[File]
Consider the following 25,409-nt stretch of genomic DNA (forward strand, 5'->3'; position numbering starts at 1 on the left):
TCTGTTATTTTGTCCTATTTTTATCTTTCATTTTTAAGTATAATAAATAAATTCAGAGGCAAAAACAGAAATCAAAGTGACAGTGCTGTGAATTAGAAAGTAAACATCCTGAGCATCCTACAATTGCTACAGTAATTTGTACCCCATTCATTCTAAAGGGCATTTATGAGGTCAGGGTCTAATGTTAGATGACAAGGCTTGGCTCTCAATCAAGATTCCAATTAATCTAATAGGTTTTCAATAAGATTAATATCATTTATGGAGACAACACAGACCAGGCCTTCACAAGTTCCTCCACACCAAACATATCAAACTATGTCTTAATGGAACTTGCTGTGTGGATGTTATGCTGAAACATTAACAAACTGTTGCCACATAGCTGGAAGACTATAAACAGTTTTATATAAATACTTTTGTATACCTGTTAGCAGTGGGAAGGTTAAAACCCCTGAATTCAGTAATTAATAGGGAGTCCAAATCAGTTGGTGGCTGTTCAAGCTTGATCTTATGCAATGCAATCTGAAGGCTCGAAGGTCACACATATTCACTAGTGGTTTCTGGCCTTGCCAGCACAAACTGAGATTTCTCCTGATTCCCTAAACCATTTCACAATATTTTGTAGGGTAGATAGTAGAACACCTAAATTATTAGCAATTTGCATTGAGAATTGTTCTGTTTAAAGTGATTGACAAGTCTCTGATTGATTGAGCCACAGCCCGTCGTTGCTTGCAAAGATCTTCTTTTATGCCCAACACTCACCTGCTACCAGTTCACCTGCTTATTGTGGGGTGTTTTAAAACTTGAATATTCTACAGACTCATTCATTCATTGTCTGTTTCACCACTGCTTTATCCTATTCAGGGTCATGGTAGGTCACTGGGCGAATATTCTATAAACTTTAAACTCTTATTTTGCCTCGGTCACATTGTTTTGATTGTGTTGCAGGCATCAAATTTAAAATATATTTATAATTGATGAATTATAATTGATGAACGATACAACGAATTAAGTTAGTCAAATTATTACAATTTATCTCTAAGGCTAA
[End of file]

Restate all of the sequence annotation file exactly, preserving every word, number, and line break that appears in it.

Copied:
Consider the following 25,409-nt stretch of genomic DNA (forward strand, 5'->3'; position numbering starts at 1 on the left):
TCTGTTATTTTGTCCTATTTTTATCTTTCATTTTTAAGTATAATAAATAAATTCAGAGGCAAAAACAGAAATCAAAGTGACAGTGCTGTGAATTAGAAAGTAAACATCCTGAGCATCCTACAATTGCTACAGTAATTTGTACCCCATTCATTCTAAAGGGCATTTATGAGGTCAGGGTCTAATGTTAGATGACAAGGCTTGGCTCTCAATCAAGATTCCAATTAATCTAATAGGTTTTCAATAAGATTAATATCATTTATGGAGACAACACAGACCAGGCCTTCACAAGTTCCTCCACACCAAACATATCAAACTATGTCTTAATGGAACTTGCTGTGTGGATGTTATGCTGAAACATTAACAAACTGTTGCCACATAGCTGGAAGACTATAAACAGTTTTATATAAATACTTTTGTATACCTGTTAGCAGTGGGAAGGTTAAAACCCCTGAATTCAGTAATTAATAGGGAGTCCAAATCAGTTGGTGGCTGTTCAAGCTTGATCTTATGCAATGCAATCTGAAGGCTCGAAGGTCACACATATTCACTAGTGGTTTCTGGCCTTGCCAGCACAAACTGAGATTTCTCCTGATTCCCTAAACCATTTCACAATATTTTGTAGGGTAGATAGTAGAACACCTAAATTATTAGCAATTTGCATTGAGAATTGTTCTGTTTAAAGTGATTGACAAGTCTCTGATTGATTGAGCCACAGCCCGTCGTTGCTTGCAAAGATCTTCTTTTATGCCCAACACTCACCTGCTACCAGTTCACCTGCTTATTGTGGGGTGTTTTAAAACTTGAATATTCTACAGACTCATTCATTCATTGTCTGTTTCACCACTGCTTTATCCTATTCAGGGTCATGGTAGGTCACTGGGCGAATATTCTATAAACTTTAAACTCTTATTTTGCCTCGGTCACATTGTTTTGATTGTGTTGCAGGCATCAAATTTAAAATATATTTATAATTGATGAATTATAATTGATGAACGATACAACGAATTAAGTTAGTCAAATTATTACAATTTATCTCTAAGGCTAA